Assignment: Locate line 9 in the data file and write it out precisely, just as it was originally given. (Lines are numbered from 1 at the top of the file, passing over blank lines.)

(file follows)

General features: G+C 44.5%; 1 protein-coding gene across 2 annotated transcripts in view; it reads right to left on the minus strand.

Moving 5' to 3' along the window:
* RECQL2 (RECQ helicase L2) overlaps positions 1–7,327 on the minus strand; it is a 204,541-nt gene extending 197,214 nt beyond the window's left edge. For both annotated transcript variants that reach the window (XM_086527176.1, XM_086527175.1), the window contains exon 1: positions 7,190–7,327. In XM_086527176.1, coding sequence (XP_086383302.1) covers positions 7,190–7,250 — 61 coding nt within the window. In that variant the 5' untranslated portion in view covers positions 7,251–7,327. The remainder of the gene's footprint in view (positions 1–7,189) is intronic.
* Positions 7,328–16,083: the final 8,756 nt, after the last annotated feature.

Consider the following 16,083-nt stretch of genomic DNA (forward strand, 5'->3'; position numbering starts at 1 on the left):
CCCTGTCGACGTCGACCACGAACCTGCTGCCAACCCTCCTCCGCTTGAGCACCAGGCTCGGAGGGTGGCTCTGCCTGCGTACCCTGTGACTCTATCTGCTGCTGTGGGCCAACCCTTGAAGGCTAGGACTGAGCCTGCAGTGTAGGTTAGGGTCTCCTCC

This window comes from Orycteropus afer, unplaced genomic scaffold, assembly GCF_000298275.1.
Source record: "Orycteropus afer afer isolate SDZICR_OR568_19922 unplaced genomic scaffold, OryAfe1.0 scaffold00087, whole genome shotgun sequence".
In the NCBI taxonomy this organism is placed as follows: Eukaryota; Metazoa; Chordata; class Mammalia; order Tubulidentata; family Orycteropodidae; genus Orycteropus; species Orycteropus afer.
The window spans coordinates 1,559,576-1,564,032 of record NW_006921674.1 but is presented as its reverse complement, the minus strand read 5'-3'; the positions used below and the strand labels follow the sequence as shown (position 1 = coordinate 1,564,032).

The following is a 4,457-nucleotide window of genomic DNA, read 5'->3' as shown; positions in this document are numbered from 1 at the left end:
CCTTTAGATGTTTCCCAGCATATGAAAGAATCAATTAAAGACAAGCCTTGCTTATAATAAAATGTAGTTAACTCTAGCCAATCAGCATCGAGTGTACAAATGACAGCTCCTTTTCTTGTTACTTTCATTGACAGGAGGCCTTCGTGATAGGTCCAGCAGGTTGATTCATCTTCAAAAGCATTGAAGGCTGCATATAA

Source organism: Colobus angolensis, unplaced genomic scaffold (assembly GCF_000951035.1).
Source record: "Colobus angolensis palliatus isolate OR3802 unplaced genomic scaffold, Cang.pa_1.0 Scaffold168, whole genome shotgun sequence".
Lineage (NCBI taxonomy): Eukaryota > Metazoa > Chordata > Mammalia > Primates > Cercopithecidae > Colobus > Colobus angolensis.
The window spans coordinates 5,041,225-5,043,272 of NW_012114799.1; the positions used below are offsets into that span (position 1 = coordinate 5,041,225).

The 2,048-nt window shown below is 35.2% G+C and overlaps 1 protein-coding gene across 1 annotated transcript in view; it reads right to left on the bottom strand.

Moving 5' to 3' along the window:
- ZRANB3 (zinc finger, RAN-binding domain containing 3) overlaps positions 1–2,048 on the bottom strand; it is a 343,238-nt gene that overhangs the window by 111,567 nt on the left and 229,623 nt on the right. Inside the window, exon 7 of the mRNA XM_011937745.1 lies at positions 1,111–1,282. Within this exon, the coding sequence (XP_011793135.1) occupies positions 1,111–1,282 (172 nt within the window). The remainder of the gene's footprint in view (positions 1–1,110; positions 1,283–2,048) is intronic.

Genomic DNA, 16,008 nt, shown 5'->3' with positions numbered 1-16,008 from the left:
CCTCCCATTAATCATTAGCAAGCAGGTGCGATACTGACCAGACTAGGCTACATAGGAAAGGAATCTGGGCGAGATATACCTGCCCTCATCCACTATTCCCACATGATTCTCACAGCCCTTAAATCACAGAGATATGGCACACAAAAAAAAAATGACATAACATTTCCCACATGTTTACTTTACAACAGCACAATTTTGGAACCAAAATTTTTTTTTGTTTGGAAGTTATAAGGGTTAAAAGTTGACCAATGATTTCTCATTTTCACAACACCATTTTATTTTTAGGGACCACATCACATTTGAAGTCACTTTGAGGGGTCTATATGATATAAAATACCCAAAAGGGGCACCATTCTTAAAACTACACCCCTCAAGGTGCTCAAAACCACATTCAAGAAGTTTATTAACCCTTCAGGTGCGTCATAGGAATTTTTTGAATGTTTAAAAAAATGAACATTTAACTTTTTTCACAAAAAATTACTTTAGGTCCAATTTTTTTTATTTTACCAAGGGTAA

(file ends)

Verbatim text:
In the NCBI taxonomy this organism is placed as follows: Eukaryota; Metazoa; Chordata; class Mammalia; order Tubulidentata; family Orycteropodidae; genus Orycteropus; species Orycteropus afer.